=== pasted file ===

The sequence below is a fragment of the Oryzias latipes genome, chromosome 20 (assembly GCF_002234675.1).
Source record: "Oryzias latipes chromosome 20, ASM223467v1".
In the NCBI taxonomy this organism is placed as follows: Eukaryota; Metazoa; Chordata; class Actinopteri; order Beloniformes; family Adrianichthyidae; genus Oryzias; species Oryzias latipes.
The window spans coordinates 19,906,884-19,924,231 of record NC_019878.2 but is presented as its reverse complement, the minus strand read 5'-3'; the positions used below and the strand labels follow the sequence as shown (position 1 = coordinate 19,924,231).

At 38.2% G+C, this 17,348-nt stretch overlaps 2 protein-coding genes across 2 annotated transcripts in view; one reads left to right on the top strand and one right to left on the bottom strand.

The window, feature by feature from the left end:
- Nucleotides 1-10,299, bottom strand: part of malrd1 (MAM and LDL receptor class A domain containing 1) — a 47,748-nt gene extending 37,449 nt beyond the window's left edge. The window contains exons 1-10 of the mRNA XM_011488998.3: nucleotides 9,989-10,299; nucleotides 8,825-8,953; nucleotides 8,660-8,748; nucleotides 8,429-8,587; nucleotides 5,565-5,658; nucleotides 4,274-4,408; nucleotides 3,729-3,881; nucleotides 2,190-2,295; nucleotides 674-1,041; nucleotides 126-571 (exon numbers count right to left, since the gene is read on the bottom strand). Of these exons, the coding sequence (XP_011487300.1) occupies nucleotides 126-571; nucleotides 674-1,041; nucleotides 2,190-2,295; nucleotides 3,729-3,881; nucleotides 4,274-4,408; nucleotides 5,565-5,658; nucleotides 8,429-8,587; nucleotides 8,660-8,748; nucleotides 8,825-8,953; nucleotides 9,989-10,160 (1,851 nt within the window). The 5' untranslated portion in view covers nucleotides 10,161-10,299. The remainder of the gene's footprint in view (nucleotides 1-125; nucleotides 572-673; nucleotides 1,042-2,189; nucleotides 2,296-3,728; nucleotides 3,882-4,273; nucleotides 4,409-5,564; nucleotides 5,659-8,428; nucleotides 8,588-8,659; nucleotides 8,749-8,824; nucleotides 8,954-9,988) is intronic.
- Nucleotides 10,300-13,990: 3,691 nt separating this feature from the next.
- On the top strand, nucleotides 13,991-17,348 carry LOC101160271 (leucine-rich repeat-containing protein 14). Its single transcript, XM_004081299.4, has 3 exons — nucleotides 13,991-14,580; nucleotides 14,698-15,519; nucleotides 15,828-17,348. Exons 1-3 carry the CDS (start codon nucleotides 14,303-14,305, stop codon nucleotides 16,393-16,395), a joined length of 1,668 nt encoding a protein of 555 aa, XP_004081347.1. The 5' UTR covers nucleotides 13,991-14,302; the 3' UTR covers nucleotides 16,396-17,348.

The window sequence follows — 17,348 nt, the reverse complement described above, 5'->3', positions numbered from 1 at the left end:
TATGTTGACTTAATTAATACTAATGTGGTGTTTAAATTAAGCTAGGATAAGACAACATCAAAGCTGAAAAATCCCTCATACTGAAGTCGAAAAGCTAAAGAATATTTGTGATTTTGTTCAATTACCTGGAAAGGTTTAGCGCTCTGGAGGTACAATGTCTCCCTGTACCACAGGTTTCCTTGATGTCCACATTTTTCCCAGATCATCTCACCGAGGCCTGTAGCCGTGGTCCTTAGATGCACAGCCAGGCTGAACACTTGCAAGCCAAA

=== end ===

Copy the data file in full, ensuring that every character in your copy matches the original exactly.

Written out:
The sequence below is a fragment of the Oryzias latipes genome, chromosome 20 (assembly GCF_002234675.1).
Source record: "Oryzias latipes chromosome 20, ASM223467v1".
In the NCBI taxonomy this organism is placed as follows: Eukaryota; Metazoa; Chordata; class Actinopteri; order Beloniformes; family Adrianichthyidae; genus Oryzias; species Oryzias latipes.
The window spans coordinates 19,906,884-19,924,231 of record NC_019878.2 but is presented as its reverse complement, the minus strand read 5'-3'; the positions used below and the strand labels follow the sequence as shown (position 1 = coordinate 19,924,231).

At 38.2% G+C, this 17,348-nt stretch overlaps 2 protein-coding genes across 2 annotated transcripts in view; one reads left to right on the top strand and one right to left on the bottom strand.

The window, feature by feature from the left end:
- Nucleotides 1-10,299, bottom strand: part of malrd1 (MAM and LDL receptor class A domain containing 1) — a 47,748-nt gene extending 37,449 nt beyond the window's left edge. The window contains exons 1-10 of the mRNA XM_011488998.3: nucleotides 9,989-10,299; nucleotides 8,825-8,953; nucleotides 8,660-8,748; nucleotides 8,429-8,587; nucleotides 5,565-5,658; nucleotides 4,274-4,408; nucleotides 3,729-3,881; nucleotides 2,190-2,295; nucleotides 674-1,041; nucleotides 126-571 (exon numbers count right to left, since the gene is read on the bottom strand). Of these exons, the coding sequence (XP_011487300.1) occupies nucleotides 126-571; nucleotides 674-1,041; nucleotides 2,190-2,295; nucleotides 3,729-3,881; nucleotides 4,274-4,408; nucleotides 5,565-5,658; nucleotides 8,429-8,587; nucleotides 8,660-8,748; nucleotides 8,825-8,953; nucleotides 9,989-10,160 (1,851 nt within the window). The 5' untranslated portion in view covers nucleotides 10,161-10,299. The remainder of the gene's footprint in view (nucleotides 1-125; nucleotides 572-673; nucleotides 1,042-2,189; nucleotides 2,296-3,728; nucleotides 3,882-4,273; nucleotides 4,409-5,564; nucleotides 5,659-8,428; nucleotides 8,588-8,659; nucleotides 8,749-8,824; nucleotides 8,954-9,988) is intronic.
- Nucleotides 10,300-13,990: 3,691 nt separating this feature from the next.
- On the top strand, nucleotides 13,991-17,348 carry LOC101160271 (leucine-rich repeat-containing protein 14). Its single transcript, XM_004081299.4, has 3 exons — nucleotides 13,991-14,580; nucleotides 14,698-15,519; nucleotides 15,828-17,348. Exons 1-3 carry the CDS (start codon nucleotides 14,303-14,305, stop codon nucleotides 16,393-16,395), a joined length of 1,668 nt encoding a protein of 555 aa, XP_004081347.1. The 5' UTR covers nucleotides 13,991-14,302; the 3' UTR covers nucleotides 16,396-17,348.

The window sequence follows — 17,348 nt, the reverse complement described above, 5'->3', positions numbered from 1 at the left end:
TATGTTGACTTAATTAATACTAATGTGGTGTTTAAATTAAGCTAGGATAAGACAACATCAAAGCTGAAAAATCCCTCATACTGAAGTCGAAAAGCTAAAGAATATTTGTGATTTTGTTCAATTACCTGGAAAGGTTTAGCGCTCTGGAGGTACAATGTCTCCCTGTACCACAGGTTTCCTTGATGTCCACATTTTTCCCAGATCATCTCACCGAGGCCTGTAGCCGTGGTCCTTAGATGCACAGCCAGGCTGAACACTTGCAAGCCAAA